“We have had a huge increase in COVID cases, and the elderly being a vulnerable cohort have been urged to avoid rallies and face-to-face meetings,” Downey told RMD in an interview. “[Counselors] no longer have people in their offices. Just in terms of logistics, we only have five people who can serve the entire population of the state. With this and the burden it places on seniors with mobility challenges, they have to travel extraordinary distances. Residents of Martha’s Vineyard or Nantucket Island must board a boat or plane.

Late Tuesday, a potential gap in the DOB advisory issued to industry participants was highlighted regarding the effective date of December 15. The notice specifies that the “request” date cannot be specified beyond December 15. However, in some cases, it is possible that a request arrives before or after the scheduled counseling session. It is not clear whether, for example, a December 15 application date will allow counseling that is scheduled after that date.

What the reverse mortgage industry can do

When asked what the reverse mortgage industry as a whole should keep in mind about the challenges faced by reverse mortgage professionals in Massachusetts, Downey stressed the need to engage with them. State-level lawmakers to ensure that they receive accurate information on the standards of the modern reverse mortgage product.

“This problem started in 2009 and came from a well-meaning but misguided senior lawyer who promoted legislation to make in-person counseling mandatory,” Downey explained. “It’s not what these people know, it’s what they don’t know, and as well-meaning individual as this individual was, he had no idea of ​​the inner workings of a reverse mortgage at all.”

Likewise, lawmakers are unaware of the specific dynamics of a reverse mortgage and often receive inaccurate information from voters that only compounds many of the negative – and more importantly, incorrect – perceptions about the product category, says Downey.

“A suggestion in various states would be that local suppliers reach out to their legislators to explain and educate them on what the product is and is not, so that they become less vulnerable to well-meaning people who are proposing legislation,” Downey noted. “Once the law is promulgated, it is very difficult to change it. For 12 years we have been fighting this problem, and those responsible for this industry must meet with legislators and agencies in their state and educate them on what this program is.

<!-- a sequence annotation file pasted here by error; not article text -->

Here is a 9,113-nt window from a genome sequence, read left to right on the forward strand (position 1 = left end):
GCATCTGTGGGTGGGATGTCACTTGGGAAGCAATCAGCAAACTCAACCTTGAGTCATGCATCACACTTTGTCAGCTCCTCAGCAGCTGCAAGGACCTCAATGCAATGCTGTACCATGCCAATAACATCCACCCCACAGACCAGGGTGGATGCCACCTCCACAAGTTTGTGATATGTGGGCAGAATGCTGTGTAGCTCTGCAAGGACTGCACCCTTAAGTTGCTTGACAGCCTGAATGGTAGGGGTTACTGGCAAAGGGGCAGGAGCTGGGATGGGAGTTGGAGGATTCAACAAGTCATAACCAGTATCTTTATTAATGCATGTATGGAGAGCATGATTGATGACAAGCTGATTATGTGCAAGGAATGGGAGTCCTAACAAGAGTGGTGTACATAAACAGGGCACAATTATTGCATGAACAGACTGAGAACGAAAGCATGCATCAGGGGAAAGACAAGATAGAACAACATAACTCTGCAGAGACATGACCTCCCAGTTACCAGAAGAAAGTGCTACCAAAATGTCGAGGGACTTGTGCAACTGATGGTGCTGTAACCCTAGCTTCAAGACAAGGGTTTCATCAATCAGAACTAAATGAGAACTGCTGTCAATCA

History of Reverse Mortgage Advice Relief, Pandemic Impact on Seniors

In March 2020, during the first days of the COVID-19 pandemic, reverse mortgage lending operations in Massachusetts were effectively closed due to the imposition of virus mitigation measures and physical distancing requirements. imposed by federal and state health authorities, in concert with a state of emergency declared by Governor Baker.

In April 2020, the Massachusetts House of Representatives and the State Senate passed a bill providing for a statewide moratorium on foreclosures and evictions during the COVID-19 coronavirus emergency, which also included a provision allowing telephone or video advice for reverse mortgage transactions during the duration of the emergency. This state of emergency was lifted on June 15, 2021, but the deadline for advice by phone or video has been extended to December 15.

In an interview in June, Cosentini told RMD that the impact on seniors seeking reverse mortgage advice was readily apparent based on his conversations with his clients.

“Our Massachusetts clients were absolutely delighted that they didn’t have to come to the office,” Cosentini said in June. “When we compiled this data to determine how far these seniors would have to travel to see us, it was hundreds of kilometers in many cases. So they were so happy that they didn’t have to. A lot of them were clients that we had counseled in the past, and now they were refinancing and thought they should come see us in person. They were so happy that they didn’t have to do that this time.

According to a recent report published by the New York Times, the United States is on the verge of reaching a total death toll of 800,000 from COVID-19. Almost 600,000 of these total deaths occurred in people aged 65 and over.

“As the coronavirus pandemic nears the end of a second year, the United States is on the verge of surpassing 800,000 deaths from the virus, and no group has suffered more than older Americans,” start the report. “We have always known that the elderly are more vulnerable, but the scale of the loss is only fully visible now. “

Editor’s Note: An additional detail regarding the DOB advisory and how it might interact with any advice taking place before or after December 15th has been added to the story.


Share.

Comments are closed.